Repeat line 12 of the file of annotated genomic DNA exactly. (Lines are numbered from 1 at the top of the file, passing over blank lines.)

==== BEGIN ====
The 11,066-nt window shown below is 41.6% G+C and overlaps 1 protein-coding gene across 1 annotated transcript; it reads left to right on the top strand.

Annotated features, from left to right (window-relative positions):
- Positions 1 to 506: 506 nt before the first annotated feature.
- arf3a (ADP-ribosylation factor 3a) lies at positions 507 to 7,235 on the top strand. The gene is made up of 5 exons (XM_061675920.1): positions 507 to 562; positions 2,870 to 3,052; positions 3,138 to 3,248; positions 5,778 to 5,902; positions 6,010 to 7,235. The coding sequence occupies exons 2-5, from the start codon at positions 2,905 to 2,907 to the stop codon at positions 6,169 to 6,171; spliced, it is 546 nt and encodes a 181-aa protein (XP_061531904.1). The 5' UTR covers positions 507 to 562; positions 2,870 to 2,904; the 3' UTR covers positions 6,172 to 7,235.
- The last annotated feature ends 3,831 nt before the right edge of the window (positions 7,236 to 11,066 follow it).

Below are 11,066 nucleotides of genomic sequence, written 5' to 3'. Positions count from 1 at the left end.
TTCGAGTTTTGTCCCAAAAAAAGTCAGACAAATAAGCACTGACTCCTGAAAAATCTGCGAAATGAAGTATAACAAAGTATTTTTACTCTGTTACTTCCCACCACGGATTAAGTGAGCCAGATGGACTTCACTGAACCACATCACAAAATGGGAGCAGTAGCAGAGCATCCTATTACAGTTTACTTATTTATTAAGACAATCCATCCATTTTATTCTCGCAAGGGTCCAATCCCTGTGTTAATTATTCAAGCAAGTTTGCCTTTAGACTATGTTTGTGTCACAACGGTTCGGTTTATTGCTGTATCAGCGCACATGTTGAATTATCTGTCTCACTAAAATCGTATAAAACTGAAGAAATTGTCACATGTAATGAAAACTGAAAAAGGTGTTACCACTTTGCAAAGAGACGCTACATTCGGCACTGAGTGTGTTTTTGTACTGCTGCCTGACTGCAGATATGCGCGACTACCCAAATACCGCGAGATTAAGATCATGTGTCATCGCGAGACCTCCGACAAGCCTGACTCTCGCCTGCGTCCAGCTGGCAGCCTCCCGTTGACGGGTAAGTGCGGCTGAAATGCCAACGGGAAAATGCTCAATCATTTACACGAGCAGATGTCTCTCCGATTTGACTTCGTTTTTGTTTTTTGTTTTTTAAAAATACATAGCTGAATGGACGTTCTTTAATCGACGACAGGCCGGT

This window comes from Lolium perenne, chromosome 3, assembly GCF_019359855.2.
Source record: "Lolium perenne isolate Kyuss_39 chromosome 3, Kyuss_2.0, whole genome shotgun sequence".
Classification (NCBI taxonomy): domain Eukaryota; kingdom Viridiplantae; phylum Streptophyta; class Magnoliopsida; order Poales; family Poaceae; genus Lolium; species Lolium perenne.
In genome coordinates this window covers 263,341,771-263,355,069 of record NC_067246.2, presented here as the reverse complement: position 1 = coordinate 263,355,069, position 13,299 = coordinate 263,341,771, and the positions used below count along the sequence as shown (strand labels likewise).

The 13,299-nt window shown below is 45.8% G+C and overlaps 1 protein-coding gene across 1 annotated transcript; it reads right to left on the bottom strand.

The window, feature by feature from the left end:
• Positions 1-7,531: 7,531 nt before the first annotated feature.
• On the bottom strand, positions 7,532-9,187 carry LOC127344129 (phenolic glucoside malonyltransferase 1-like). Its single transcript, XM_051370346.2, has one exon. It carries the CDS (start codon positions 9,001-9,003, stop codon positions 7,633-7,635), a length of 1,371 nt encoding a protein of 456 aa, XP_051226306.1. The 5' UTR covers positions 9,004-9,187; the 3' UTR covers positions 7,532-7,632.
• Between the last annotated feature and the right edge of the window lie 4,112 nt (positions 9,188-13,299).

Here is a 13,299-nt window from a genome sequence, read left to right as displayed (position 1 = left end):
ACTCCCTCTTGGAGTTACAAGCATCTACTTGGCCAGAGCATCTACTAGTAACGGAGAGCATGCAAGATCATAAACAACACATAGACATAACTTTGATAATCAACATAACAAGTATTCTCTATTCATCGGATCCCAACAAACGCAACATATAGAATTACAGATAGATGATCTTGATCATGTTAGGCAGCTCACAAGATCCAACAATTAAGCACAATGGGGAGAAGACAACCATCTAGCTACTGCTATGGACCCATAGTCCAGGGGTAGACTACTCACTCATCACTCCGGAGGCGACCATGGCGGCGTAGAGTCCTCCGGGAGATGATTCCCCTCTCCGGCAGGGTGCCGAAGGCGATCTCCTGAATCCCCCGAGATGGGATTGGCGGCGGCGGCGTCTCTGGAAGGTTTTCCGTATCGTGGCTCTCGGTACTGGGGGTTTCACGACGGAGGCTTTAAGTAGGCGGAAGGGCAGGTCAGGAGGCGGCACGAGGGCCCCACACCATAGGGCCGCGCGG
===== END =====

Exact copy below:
The 13,299-nt window shown below is 45.8% G+C and overlaps 1 protein-coding gene across 1 annotated transcript; it reads right to left on the bottom strand.